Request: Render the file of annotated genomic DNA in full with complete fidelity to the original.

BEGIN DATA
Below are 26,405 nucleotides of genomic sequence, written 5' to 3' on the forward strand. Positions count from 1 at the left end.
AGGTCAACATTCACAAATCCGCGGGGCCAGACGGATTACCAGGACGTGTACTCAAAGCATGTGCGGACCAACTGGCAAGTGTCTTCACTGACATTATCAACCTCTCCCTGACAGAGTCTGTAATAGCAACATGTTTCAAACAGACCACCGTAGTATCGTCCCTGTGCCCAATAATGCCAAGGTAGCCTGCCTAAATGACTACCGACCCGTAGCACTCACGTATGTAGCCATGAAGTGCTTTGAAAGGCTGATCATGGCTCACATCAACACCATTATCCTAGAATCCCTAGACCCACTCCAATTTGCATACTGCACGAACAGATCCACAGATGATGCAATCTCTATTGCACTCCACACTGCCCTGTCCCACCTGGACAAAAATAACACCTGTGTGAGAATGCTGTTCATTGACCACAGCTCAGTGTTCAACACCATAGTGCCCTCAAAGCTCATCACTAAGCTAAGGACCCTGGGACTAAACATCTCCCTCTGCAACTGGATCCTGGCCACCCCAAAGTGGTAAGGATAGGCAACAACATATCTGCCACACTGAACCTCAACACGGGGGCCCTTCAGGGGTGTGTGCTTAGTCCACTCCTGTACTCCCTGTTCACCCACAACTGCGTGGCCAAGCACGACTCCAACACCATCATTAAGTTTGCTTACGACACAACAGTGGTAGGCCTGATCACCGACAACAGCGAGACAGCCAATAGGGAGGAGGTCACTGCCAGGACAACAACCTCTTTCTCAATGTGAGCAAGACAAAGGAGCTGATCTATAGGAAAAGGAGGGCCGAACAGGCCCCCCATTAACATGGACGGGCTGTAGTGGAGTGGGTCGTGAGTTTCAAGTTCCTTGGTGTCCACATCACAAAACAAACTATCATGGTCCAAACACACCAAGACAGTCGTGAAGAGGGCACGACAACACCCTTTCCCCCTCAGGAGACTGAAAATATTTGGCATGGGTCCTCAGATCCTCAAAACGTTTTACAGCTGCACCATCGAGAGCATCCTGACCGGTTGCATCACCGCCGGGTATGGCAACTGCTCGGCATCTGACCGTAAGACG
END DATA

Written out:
Below are 26,405 nucleotides of genomic sequence, written 5' to 3' on the forward strand. Positions count from 1 at the left end.
AGGTCAACATTCACAAATCCGCGGGGCCAGACGGATTACCAGGACGTGTACTCAAAGCATGTGCGGACCAACTGGCAAGTGTCTTCACTGACATTATCAACCTCTCCCTGACAGAGTCTGTAATAGCAACATGTTTCAAACAGACCACCGTAGTATCGTCCCTGTGCCCAATAATGCCAAGGTAGCCTGCCTAAATGACTACCGACCCGTAGCACTCACGTATGTAGCCATGAAGTGCTTTGAAAGGCTGATCATGGCTCACATCAACACCATTATCCTAGAATCCCTAGACCCACTCCAATTTGCATACTGCACGAACAGATCCACAGATGATGCAATCTCTATTGCACTCCACACTGCCCTGTCCCACCTGGACAAAAATAACACCTGTGTGAGAATGCTGTTCATTGACCACAGCTCAGTGTTCAACACCATAGTGCCCTCAAAGCTCATCACTAAGCTAAGGACCCTGGGACTAAACATCTCCCTCTGCAACTGGATCCTGGCCACCCCAAAGTGGTAAGGATAGGCAACAACATATCTGCCACACTGAACCTCAACACGGGGGCCCTTCAGGGGTGTGTGCTTAGTCCACTCCTGTACTCCCTGTTCACCCACAACTGCGTGGCCAAGCACGACTCCAACACCATCATTAAGTTTGCTTACGACACAACAGTGGTAGGCCTGATCACCGACAACAGCGAGACAGCCAATAGGGAGGAGGTCACTGCCAGGACAACAACCTCTTTCTCAATGTGAGCAAGACAAAGGAGCTGATCTATAGGAAAAGGAGGGCCGAACAGGCCCCCCATTAACATGGACGGGCTGTAGTGGAGTGGGTCGTGAGTTTCAAGTTCCTTGGTGTCCACATCACAAAACAAACTATCATGGTCCAAACACACCAAGACAGTCGTGAAGAGGGCACGACAACACCCTTTCCCCCTCAGGAGACTGAAAATATTTGGCATGGGTCCTCAGATCCTCAAAACGTTTTACAGCTGCACCATCGAGAGCATCCTGACCGGTTGCATCACCGCCGGGTATGGCAACTGCTCGGCATCTGACCGTAAGACG